The Evoke brand, which has recently been shuttered, included a range of house styles.

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During the recession, officials at Seattle-based Quadrant Homes realized that business as usual—selling starter homes based on a per-square-foot value proposition—was no longer viable. The housing downturn and ensuing credit crunch had devastated its traditional customer base.

As the pool of qualified first-time buyers dried up, the TRI Pointe-owned company turned its focus on the region's remaining buyers: move-up and luxury. Working with an industrial designer and marketing specialists, the Quadrant team developed a new brand, Evoke, to tap into this group. They stocked the homes with premium amenities such as 9-foot ceilings, oversized windows, outdoor living spaces, and plentiful custom options to woo this more-sophisticated clientele.

The brand was a hit with affluent buyers looking to trade up from their starter homes; some spent up to $300,000 in upgrades on dwellings that ranged from $786,000 to $990,000 and were located in the tech-centric neighborhoods of metro Seattle.

With all but one of the 29 Evoke models now sold, company officials recently made the bold decision to shutter the brand and fold its best ideas back into Quadrant. "Sunsetting Evoke while it was still very successful was a difficult decision but we knew we could take that idea and extrapolate it to our much larger brand," says Quadrant president Ken Krivanec.

The revamped Quadrant line builds on the most popular design features of the Evoke brand such as open metal handrails, minimalist fireplaces, and spa-like master baths with soaker tubs. It does not include Evoke's unlimited range of design choices, which limited the firm's ability to streamline the construction process and drove up costs. Instead, a Flex Option program allows customers to personalize floorplans early in the selection process, Krivanec says. The approach keeps home prices as low as the $430s, a sweet spot for many move-up buyers.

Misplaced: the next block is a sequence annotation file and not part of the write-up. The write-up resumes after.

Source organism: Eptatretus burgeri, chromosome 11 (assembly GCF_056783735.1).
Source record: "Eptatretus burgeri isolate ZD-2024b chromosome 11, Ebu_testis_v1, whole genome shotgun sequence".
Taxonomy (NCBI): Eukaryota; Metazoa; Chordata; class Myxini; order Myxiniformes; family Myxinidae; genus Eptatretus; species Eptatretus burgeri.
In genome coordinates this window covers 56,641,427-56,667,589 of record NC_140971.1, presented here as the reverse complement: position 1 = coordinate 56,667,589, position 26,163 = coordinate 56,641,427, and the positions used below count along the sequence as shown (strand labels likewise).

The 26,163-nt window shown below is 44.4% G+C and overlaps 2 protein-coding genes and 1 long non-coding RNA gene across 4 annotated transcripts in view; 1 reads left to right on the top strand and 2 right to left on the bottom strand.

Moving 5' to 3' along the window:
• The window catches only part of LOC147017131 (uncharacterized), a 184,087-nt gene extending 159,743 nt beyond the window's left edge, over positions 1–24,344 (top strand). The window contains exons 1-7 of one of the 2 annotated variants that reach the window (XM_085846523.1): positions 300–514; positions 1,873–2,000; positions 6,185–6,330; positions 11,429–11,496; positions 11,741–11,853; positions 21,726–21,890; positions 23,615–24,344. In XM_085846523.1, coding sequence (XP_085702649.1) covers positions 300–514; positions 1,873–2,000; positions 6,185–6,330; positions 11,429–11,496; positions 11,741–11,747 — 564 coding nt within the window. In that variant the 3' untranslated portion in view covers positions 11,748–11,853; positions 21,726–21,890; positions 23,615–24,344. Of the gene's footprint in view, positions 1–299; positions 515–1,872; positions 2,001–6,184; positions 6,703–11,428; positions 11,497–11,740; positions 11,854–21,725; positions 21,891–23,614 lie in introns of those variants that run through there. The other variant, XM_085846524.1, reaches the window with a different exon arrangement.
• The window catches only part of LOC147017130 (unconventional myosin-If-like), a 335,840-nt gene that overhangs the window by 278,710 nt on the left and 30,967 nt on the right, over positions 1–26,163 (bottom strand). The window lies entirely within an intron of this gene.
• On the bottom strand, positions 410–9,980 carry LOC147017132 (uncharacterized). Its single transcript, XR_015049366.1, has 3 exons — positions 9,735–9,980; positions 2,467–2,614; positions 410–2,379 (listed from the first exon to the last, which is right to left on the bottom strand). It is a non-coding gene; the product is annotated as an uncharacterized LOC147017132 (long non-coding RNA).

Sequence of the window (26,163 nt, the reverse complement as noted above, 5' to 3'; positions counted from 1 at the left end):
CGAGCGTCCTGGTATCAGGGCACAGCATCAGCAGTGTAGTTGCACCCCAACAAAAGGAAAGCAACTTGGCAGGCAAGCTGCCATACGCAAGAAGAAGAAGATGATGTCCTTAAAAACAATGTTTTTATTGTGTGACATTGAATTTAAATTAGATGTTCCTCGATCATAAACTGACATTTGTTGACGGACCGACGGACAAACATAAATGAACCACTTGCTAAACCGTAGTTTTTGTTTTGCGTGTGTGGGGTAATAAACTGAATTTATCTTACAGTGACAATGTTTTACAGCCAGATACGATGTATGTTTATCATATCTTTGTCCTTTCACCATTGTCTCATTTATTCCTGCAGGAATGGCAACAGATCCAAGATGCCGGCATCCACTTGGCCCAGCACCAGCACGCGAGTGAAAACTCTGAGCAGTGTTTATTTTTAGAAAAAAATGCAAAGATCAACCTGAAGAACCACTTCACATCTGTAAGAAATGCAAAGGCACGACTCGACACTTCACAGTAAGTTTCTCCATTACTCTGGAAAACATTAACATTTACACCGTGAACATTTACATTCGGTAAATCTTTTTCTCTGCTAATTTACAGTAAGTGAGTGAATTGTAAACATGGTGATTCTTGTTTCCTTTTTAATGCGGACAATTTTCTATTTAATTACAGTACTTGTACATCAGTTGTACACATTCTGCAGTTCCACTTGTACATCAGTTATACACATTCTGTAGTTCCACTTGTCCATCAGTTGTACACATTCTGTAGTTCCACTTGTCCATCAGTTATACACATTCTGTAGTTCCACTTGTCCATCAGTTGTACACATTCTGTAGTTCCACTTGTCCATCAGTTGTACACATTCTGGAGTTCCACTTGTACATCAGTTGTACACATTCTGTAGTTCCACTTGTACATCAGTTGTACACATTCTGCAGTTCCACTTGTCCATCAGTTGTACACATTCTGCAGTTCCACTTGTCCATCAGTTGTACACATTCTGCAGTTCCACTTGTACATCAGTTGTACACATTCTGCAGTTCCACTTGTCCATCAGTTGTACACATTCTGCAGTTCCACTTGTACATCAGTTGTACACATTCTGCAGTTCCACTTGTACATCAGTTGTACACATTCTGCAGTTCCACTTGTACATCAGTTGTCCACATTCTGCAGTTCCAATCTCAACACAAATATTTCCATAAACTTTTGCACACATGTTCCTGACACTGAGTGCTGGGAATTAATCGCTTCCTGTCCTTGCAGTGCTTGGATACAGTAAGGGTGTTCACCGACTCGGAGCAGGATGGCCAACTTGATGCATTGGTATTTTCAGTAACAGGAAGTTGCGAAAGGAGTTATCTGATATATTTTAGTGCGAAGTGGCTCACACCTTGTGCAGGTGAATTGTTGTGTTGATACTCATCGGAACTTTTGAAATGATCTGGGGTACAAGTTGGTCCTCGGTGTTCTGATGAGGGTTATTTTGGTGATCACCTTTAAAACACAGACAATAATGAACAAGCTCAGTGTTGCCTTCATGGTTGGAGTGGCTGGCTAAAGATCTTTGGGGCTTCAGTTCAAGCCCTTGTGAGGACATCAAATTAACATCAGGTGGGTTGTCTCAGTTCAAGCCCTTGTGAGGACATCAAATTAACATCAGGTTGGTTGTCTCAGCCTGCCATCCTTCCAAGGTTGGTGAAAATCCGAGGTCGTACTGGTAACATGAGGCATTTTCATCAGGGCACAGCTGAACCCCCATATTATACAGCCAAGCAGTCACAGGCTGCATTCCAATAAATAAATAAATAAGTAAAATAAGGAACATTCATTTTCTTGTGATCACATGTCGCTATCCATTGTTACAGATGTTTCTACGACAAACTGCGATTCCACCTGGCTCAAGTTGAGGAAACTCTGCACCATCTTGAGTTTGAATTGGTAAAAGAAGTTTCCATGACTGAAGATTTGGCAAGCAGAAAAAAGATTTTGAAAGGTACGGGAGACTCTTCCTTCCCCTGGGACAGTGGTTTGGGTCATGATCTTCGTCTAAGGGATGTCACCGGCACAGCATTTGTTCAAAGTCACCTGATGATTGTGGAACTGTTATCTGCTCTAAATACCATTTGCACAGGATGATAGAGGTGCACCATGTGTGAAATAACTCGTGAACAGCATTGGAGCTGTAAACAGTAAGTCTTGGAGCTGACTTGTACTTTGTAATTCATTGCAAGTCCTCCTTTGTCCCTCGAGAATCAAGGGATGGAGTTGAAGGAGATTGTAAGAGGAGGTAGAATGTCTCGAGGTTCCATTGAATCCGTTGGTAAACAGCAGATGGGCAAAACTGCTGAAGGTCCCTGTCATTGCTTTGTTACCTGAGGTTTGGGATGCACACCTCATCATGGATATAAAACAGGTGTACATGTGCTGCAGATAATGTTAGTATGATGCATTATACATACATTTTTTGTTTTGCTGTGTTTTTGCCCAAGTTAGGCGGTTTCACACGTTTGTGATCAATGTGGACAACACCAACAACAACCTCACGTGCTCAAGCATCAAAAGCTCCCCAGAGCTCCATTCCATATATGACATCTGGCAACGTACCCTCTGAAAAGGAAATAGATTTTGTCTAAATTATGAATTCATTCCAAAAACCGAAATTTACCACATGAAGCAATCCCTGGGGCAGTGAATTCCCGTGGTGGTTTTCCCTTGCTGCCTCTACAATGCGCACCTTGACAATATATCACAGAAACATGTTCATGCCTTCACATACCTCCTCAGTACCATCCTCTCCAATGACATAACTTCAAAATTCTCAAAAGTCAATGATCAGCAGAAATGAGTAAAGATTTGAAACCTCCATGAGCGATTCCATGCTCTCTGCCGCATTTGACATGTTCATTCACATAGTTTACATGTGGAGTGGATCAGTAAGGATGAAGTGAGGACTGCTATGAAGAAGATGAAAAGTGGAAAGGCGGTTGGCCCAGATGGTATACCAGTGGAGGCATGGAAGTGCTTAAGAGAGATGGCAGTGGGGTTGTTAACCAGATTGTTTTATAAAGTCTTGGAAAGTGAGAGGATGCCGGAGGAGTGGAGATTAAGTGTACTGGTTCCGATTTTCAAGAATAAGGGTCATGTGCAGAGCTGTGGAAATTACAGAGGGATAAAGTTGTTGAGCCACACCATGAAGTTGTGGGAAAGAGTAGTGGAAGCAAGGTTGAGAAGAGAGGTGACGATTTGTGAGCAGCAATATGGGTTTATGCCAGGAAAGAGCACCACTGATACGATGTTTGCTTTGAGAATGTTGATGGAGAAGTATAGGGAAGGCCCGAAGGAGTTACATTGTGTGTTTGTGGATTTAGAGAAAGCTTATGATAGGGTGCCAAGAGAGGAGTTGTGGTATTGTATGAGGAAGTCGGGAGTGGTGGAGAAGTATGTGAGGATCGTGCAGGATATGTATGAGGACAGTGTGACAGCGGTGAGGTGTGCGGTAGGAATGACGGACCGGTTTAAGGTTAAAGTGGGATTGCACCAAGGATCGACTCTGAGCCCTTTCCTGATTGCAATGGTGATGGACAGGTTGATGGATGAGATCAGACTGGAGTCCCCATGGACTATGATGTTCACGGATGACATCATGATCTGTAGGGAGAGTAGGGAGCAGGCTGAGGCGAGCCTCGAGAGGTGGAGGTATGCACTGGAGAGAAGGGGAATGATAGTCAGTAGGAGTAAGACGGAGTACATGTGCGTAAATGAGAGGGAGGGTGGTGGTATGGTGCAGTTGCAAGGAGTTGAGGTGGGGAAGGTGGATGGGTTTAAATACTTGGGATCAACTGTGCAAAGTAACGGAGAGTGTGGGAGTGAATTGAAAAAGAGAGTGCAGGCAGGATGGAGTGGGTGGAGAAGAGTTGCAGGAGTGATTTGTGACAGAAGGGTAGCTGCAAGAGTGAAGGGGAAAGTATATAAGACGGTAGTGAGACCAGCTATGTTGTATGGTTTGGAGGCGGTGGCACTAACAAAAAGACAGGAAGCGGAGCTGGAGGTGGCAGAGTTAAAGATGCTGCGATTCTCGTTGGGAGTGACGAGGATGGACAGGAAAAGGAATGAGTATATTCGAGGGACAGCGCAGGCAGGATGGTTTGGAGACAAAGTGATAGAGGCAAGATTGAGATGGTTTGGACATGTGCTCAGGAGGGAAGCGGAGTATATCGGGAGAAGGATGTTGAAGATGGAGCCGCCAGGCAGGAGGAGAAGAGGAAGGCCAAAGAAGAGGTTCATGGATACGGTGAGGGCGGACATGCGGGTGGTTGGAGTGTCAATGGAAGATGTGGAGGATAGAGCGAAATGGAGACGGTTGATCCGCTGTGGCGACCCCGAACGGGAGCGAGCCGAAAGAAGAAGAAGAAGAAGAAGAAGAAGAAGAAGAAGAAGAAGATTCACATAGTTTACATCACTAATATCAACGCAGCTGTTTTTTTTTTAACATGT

Filbert Glen

One of Quadrant Homes' newest communities offers modern styling and a great location.

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"This is what was going to be best alignment of the company going forward, to have all resources moving in the same direction at the same time," says Krivanec. "The research tells us that this market in years to come will be strong, and will appreciate a premium builder."

One of Quadrant's newest communities, Filbert Glen in Seattle's Northside neighborhood, is an example of the company's renewed focus on superior design, top locations, and personalized choices.

Designed by architect Michael Woodley, the "Northwest Modern" dwellings feature soaring ceilings, sky bridges with metal railings, covered patios, and rustic stone exteriors. Prices begin at $560,000 with plans from 2,200 to 3,300 square feet.

The 16 home sites began selling in March and are nearly sold out, a sign that the company's move away from semi-custom products is paying off. "We are building homes much more efficiently now, not doing one-offs, but at the same time truly letting the buyer determine what's best for them," says Krivanec.